each other, and so on. Those who reach the highest percentage in their
matric results, in each of the four race groups, are accepted.
well as attaining the required number of points, applicants to UCT's
health sciences faculty are also expected to complete a questionnaire
and take a national placement test that assesses their suitability for
their chosen field of study.
"These selection methods are the
result of conscious policies to ensure, first, that those we admit are
able to succeed and, secondly, that the resulting class will have
significant numbers of African [black] and coloured students.
UCT admissions policy of the year 2007 is an attempt to ensure we move
to such a [equal opportunity] society," Amoore said, to which Leon
responded by saying he "disagree[s] absolutely, profoundly and
"Categorisations using racial difference are very bad news for non-racialism," the DA leader said.
the university's policies a "crude racial system", he questioned
whether children of Cabinet ministers who live in upmarket areas,
attend private schools and happen to be black should qualify for these
rewards. "There should be measures to help the best people who can
benefit from the education system."
Amoore said the university
weighs past educational adversity at the level of racial groups as
opposed to individuals, and its policies are based on this. Different
requirements are set for applicants of different backgrounds "to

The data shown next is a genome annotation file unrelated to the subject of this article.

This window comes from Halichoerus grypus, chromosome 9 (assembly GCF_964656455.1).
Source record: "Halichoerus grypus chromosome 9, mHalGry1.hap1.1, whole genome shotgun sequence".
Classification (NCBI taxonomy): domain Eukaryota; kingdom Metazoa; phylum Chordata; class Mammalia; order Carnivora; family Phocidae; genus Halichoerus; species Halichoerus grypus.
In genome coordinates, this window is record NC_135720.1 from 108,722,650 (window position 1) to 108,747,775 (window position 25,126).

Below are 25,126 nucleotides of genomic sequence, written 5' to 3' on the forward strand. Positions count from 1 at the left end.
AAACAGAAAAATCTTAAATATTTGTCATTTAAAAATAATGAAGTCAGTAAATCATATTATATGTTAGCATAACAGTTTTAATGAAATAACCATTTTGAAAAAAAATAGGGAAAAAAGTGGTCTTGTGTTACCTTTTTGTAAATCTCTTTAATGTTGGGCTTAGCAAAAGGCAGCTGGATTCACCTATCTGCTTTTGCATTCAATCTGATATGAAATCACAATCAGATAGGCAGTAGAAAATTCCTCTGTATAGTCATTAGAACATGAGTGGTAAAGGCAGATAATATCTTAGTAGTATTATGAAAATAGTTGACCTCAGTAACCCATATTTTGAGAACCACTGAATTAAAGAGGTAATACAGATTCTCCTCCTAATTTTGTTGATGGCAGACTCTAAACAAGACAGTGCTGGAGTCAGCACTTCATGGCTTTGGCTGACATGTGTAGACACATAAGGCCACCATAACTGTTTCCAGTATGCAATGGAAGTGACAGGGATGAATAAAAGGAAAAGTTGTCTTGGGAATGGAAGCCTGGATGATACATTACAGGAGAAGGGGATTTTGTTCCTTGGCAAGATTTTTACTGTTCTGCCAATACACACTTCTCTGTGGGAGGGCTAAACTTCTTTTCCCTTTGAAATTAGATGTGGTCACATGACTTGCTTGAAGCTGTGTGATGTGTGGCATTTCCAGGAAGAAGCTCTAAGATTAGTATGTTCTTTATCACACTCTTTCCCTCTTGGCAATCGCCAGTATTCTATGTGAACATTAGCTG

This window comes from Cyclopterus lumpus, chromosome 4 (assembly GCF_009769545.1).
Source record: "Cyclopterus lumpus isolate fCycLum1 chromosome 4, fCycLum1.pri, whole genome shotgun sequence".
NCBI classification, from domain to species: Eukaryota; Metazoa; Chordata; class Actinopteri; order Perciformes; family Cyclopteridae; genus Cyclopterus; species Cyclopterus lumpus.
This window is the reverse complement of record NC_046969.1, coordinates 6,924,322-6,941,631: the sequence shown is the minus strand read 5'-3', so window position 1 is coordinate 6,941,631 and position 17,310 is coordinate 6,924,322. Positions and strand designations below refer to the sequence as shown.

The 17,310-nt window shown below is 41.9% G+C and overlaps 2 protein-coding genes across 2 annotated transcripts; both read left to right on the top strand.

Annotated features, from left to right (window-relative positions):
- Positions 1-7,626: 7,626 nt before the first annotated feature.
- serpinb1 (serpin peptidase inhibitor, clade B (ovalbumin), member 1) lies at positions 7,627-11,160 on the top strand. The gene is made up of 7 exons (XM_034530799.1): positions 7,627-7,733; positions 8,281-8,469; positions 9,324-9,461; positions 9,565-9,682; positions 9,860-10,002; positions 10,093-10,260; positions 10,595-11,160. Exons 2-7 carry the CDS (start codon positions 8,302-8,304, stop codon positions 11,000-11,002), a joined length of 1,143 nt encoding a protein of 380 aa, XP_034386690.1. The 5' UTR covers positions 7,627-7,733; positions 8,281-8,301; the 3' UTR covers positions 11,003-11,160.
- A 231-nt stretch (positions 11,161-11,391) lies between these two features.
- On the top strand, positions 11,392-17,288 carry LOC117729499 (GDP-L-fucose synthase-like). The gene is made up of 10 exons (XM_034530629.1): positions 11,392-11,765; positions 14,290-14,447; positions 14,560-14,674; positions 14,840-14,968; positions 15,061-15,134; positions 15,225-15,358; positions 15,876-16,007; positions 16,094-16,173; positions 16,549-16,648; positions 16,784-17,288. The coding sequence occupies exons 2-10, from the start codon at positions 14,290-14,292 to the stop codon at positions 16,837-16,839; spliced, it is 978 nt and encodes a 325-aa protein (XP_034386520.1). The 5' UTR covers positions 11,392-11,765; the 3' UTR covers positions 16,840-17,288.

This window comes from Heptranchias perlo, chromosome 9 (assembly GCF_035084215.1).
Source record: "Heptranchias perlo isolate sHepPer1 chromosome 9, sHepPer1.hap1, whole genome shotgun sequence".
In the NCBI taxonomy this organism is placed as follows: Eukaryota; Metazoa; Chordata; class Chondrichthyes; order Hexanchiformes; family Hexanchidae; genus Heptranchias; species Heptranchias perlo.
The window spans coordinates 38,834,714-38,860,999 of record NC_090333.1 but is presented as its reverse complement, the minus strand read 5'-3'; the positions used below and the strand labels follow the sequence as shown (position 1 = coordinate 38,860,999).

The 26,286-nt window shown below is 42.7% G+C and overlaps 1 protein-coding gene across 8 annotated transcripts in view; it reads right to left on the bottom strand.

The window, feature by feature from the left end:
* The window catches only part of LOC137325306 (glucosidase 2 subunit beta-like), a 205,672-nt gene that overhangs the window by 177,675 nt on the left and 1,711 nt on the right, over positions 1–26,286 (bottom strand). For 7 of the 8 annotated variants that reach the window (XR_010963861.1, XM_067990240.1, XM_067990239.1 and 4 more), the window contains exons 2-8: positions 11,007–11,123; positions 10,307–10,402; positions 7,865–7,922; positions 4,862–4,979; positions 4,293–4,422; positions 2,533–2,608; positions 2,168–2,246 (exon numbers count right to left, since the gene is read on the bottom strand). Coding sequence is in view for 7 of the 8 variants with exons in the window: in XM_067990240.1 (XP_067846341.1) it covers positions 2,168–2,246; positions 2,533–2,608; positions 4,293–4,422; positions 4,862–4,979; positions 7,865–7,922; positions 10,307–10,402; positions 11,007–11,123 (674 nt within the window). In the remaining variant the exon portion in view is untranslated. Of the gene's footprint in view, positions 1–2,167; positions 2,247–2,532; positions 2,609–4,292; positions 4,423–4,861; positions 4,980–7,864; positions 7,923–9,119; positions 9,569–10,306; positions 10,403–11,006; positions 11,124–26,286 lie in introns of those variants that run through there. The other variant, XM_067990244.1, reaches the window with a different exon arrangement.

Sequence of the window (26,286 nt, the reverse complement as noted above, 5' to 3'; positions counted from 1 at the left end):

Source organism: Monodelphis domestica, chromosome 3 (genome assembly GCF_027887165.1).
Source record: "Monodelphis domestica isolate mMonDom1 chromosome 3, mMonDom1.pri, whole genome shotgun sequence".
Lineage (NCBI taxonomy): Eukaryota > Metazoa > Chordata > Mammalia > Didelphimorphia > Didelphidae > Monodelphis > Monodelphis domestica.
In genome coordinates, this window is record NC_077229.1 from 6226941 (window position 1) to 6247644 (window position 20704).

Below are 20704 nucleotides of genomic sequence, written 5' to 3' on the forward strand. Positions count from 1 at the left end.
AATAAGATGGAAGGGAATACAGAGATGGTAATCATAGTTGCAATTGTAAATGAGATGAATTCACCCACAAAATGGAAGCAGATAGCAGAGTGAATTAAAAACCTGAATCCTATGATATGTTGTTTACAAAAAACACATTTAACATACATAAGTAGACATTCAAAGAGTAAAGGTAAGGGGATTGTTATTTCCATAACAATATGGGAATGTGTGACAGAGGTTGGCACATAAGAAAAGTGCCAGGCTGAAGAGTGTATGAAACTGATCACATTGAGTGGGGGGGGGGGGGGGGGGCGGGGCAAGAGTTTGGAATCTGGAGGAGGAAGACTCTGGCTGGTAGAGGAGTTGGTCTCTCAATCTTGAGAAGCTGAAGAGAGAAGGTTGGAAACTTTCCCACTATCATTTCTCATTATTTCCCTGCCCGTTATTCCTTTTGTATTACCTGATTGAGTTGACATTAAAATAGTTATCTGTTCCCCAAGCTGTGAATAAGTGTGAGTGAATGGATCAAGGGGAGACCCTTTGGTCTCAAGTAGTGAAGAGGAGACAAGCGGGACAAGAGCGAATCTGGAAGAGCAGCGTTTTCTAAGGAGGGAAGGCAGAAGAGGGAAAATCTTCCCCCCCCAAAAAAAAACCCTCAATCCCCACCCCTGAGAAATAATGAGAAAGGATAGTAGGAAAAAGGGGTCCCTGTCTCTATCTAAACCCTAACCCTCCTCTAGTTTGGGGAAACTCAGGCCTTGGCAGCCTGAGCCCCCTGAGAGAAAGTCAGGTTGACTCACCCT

compensate for generations of educational and socio-economic
"It is too easy in the constitutional state in
which we live to forget the ravages caused by the educational
provisions of native affairs, bantu education and the Department of
Education and care training, or of coloured affairs," Amoore said, "too
easy to forget that even today most township schools and many rural
schools still reflect this legacy in provision, in the qualifications
and experience of the teachers, and in the socio-economic conditions
[poverty] of their communities."
was adamant in his weekly column that "not only does UCT's current
approach to admissions not recognise individual worth, it [also]
insults the gifted black student by negating her high marks and
insisting that her place is not dependent on her particular effort or
"Without these policies, the MBChB class, for
example, would be predominantly white and Indian; there would be very
few black men and women doctors in the graduating class," Amoore said.
these measures in place, black students accounted for 72% of UCT's
MBChB classes last year, but Amoore said that "institutionally we
believe we need to do more".
"It's not the job of a university to churn out exact proportions of the population," Leon told the M&G Online.
The university "reinforces the baleful notion that some race groups are
innately inferior to others, because they require special treatment",
he wrote on SA Today.
"Access to higher education is
invariably controversial and politically fraught in contexts such as
South Africa where parity in educational provision has not yet been
achieved," Higher Education South Africa's Malaza explained.
"Extraordinary measures are needed to achieve the kind of equity
targets that will reflect … the demographics of our society."
Numerous attempts to contact the Department of Education for comment on this matter failed.
Comment: They might as well put up a big sign that reads: "Blacks only".